Time is ripe for whitetail hunters
The recent cold front couldn’t have arrived at a better time.
After an unseasonably warm start to the archery deer season, Ma Nature finally released her grip on summer and cooler temperatures arrived in conjunction with a rising full moon. (The full Hunter’s moon is on Oct. 20.)
The timing was perfect because it’s also the time for whitetails to display their dominance and search for does.
Forget the rut for a week or two. If you ask me, now is the best time to be in the whitetail woods.
The rut is an exciting time to hunt because bucks are chasing does looking for a mate. But it also can be a frustrating time to hunt because, well, bucks are chasing does and looking for a mate. They’re on the move and rarely slow down. Often times when you see a buck during the rut he is hot on the tail of a doe. If that doe happens to be receptive to his amorous pursuit, the buck will lock down with that doe and they will stay in one location – a relative tiny area – for a day or two while they carry on with nature’s plan.
The reason I like the current situation of the prerut is that bucks are already on the prowl wandering the woodlands and farmlands seeking love, but the does won’t be a bit interested for a couple more weeks.
Rubs and scrapes are popping up all over the whitetail’s range right now as bucks mark their territory and leave their calling card. Those community scrapes that both bucks and does have been hitting since summer are growing larger now as randy bucks – both young and old –leave their mark and scent in hopes of being the first one to get in on the action when the annual rutting period finally kicks in.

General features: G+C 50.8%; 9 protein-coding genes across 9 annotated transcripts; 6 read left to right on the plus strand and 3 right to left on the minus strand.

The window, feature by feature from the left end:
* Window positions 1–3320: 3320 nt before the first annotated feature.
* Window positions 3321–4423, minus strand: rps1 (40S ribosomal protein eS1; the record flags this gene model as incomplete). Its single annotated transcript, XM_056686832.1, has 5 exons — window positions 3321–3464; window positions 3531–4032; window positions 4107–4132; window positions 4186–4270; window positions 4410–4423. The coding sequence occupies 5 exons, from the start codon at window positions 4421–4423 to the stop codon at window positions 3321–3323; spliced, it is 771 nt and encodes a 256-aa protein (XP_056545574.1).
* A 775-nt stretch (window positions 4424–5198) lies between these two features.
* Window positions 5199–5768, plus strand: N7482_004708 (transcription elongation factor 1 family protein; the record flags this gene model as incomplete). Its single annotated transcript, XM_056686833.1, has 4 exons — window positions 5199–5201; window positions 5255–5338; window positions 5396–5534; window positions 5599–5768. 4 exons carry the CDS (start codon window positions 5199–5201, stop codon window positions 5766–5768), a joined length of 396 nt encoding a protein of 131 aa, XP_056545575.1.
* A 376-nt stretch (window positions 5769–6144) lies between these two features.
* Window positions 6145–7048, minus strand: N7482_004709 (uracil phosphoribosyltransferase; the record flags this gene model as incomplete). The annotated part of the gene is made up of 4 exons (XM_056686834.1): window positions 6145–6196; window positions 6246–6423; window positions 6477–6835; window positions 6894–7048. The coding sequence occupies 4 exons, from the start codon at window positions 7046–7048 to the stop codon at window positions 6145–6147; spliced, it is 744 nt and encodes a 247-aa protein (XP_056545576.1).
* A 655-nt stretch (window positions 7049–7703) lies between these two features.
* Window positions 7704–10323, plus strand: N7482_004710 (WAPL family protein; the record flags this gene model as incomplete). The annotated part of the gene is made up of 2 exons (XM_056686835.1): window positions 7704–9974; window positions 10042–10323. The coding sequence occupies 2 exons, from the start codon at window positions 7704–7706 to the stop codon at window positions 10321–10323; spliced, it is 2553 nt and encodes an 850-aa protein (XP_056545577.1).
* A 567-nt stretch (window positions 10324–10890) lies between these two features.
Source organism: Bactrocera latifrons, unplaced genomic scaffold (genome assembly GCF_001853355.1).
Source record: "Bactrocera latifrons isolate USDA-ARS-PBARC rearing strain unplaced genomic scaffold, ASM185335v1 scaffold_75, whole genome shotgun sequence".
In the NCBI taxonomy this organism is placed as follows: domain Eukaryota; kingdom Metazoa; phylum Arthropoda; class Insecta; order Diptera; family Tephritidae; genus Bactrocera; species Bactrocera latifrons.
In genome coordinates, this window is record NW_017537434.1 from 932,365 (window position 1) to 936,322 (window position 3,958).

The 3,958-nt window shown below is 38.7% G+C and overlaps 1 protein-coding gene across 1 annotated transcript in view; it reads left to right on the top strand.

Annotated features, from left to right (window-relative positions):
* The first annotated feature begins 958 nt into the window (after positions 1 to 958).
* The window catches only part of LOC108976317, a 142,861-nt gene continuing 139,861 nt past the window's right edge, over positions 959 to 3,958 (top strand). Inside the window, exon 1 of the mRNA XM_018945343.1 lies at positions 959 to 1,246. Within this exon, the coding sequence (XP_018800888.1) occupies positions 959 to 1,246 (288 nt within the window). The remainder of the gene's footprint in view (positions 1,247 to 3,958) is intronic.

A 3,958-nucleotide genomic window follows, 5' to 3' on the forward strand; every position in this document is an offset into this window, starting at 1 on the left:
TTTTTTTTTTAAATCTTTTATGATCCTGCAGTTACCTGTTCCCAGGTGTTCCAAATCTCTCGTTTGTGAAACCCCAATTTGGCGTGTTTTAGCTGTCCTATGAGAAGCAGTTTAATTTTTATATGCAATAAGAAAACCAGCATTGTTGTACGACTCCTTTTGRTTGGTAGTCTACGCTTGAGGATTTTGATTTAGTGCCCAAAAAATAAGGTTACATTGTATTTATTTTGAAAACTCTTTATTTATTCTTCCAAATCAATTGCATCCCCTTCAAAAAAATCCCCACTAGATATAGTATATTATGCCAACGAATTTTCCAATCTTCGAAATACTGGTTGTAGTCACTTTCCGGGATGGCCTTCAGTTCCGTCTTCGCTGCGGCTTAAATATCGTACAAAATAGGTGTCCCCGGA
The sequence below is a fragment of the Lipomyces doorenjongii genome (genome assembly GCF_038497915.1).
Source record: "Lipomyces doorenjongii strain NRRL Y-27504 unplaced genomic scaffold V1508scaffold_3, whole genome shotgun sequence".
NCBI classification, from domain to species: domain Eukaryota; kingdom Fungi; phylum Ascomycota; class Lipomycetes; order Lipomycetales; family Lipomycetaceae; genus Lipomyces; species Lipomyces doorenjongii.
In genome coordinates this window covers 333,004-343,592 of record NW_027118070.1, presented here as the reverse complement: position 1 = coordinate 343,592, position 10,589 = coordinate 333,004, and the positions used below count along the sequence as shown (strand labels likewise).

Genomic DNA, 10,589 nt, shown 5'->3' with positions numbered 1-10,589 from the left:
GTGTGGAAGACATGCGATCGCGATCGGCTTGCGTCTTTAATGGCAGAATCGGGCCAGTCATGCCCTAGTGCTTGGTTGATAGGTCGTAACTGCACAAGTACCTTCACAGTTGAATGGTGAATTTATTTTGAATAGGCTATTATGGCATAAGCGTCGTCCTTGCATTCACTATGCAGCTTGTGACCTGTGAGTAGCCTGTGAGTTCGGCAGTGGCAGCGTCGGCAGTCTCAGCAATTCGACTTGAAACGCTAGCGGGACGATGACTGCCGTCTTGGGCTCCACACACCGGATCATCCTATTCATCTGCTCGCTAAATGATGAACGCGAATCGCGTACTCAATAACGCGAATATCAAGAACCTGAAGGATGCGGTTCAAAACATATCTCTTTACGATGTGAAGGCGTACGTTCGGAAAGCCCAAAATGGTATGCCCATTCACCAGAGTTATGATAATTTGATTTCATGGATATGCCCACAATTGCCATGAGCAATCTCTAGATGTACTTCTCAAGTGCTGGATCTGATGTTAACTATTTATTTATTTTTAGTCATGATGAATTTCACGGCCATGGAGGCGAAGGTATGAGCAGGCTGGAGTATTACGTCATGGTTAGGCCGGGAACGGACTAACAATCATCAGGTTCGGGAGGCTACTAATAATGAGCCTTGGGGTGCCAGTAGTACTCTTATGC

While food sources will grow a little stale when bucks lose their appetite during the rut, they are still hot spots right now. Acorns – especially from white oaks – berries, poke weed, honey locust, autumn olive, to name a few, along with most agricultural crops are prime food sources for whitetails.
My buddy Rob shot a nice 8-point last night that was nibbling at some clover strategically planted along a two-track. He watched the buck for some 20 minutes as it closed from about 150 yards into shooting range. The buck tended a scrape on his way in and made a couple new ones of his own.
Rob’s patience paid off when the buck wandered into shooting range and turned broadside. His well-placed broadhead zipped through both lungs and the buck didn’t make it another 60 yards.
When he recovered the buck, Rob said he could smell it – the pungent aroma of tarsal glands saturated with urine – before he found it. The buck had been busy marking scrapes. His neck was already swollen, a telltale sign of a rutting buck.
If you’ve been waiting for things to heat up before grabbing your bow and heading afield it’s time to go.
While the weather has cooled off a little, the action in the whitetail woods is just starting to heat up!